Foods that raise dopamine

Updated July 20, 2017

Dopamine is a neurotransmitter found in the brain's central and peripheral nervous systems. Dopamine affects memory, movement, cognition, pleasure and reward. Diminished dopamine has been linked to ADHD, addiction, depression and Parkinson's disease. Because our brain uses nutrients from food to manufacture neurotransmitters, an unbalanced diet can cause low dopamine levels, consequently wreaking havoc on our personality and behaviour. Fortunately, incorporating certain common foods into your diet can give your brain enough building blocks to produce adequate dopamine.


Almonds contain phenylalanine, an essential amino acid necessary for the production of dopamine. Raw almonds are the best source since they are unprocessed and lower in sodium than smoked or salted almonds. In the early afternoon, as many people start to feel mentally sluggish, almonds can be a smart snack that can boost mental clarity.


Chocolate isn't just delicious; it also contains phenylalanine, an amino acid that is vital to the production of dopamine. This combination of taste and nutritional value can help to raise chocolate's status from guilty pleasure to a guilt-free pleasure. Of course, because of its sugar and fat content, moderation is still necessary. Dark chocolate with at least 70 per cent cocoa has the highest concentration of dopamine-building phenylalanine.


Tyrosine is another amino acid needed for the production of dopamine. Packed with other nutrients as well, bananas are an excellent source of tyrosine, which helps to raise dopamine levels. High in potassium, bananas also are good for heart and muscle maintenance, and they contain 16 per cent of the USDA's recommended daily intake of dietary fibre. In the summer, frozen bananas make healthy Popsicles.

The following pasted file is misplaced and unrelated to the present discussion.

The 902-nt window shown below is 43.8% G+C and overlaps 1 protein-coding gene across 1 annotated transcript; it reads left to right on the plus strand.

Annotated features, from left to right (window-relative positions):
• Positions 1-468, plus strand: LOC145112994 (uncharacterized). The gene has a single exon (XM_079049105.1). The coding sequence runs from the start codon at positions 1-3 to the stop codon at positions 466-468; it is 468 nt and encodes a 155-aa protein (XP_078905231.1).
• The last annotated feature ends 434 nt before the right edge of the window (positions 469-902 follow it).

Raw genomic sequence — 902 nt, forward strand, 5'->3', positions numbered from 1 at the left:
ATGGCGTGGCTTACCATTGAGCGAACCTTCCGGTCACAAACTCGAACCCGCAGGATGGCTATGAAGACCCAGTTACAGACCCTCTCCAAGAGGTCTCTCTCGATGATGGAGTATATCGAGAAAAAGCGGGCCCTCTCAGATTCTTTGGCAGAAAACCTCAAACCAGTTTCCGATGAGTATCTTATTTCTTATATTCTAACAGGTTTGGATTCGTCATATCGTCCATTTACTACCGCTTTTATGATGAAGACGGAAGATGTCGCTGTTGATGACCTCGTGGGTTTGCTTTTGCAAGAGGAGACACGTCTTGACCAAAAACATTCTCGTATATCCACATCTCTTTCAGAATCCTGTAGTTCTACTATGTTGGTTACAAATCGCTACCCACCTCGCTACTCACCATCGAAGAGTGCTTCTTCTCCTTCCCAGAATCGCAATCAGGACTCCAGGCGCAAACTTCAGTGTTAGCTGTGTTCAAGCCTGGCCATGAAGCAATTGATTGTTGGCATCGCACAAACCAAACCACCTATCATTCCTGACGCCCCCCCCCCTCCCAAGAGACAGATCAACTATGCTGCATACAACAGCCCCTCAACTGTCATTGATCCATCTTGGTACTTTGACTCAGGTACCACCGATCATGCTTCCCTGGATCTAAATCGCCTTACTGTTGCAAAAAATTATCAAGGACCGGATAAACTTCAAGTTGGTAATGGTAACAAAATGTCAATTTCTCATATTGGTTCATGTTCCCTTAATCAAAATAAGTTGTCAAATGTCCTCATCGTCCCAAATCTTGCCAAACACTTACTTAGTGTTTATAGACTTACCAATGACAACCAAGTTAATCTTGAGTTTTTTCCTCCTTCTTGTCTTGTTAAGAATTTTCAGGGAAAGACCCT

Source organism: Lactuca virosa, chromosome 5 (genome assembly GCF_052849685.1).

Phenylalanine is just one of nine amino acids eggs provide. Eggs are also one of the few foods to naturally contain vitamin D. And eggs are a versatile protein source, with endless recipe possibilities. Since dopamine levels drop during sleep, the brain needs a boost of phenylalanine in the morning. So however they're prepared, eggs can be a smart way to start your day and increase your dopamine levels first thing in the morning.


Fish are a great source of omega-3 fatty acids, which aid brain development and functioning. These fatty acids are necessary for building neurotransmitters, such as dopamine. Fish are also low in saturated fat and cholesterol. Deepwater fish such as mackerel, salmon, tuna, halibut, rainbow trout and sardines have the highest amounts of omega-3 fatty acids.


Apples are high in two powerful antioxidants, quercetin and polyphenols. These antioxidants help to maintain dopamine levels by protecting dopamine cells from damage. Of all apples, Red Delicious and Northern Spy boast the highest amount of antioxidants. To get the best nutritional value out of apples, it's important not to peel them; the skin has five times the polyphenols found in the flesh. Apples can be mixed in with most any kind of food. For instance, you can try adding slices to a turkey sandwich or cubes to whole wheat pancakes.


Like all berries, strawberries are packed with nutrients and fibre. And it's no surprise they contain high levels of vitamin C, a common antioxidant. But strawberries are also high in phenol antioxidants such as anthocyanins and ellagitannins. These antioxidants protect dopamine cells from damage. Because of them, eating strawberries can help boost your brain's dopamine levels. Though often smaller in size, organic strawberries have been found to be higher in antioxidants, according to a study published in the online journal "PLoS One." You can try strawberries with a sprinkling of cinnamon or as a sweet addition to a spinach salad.

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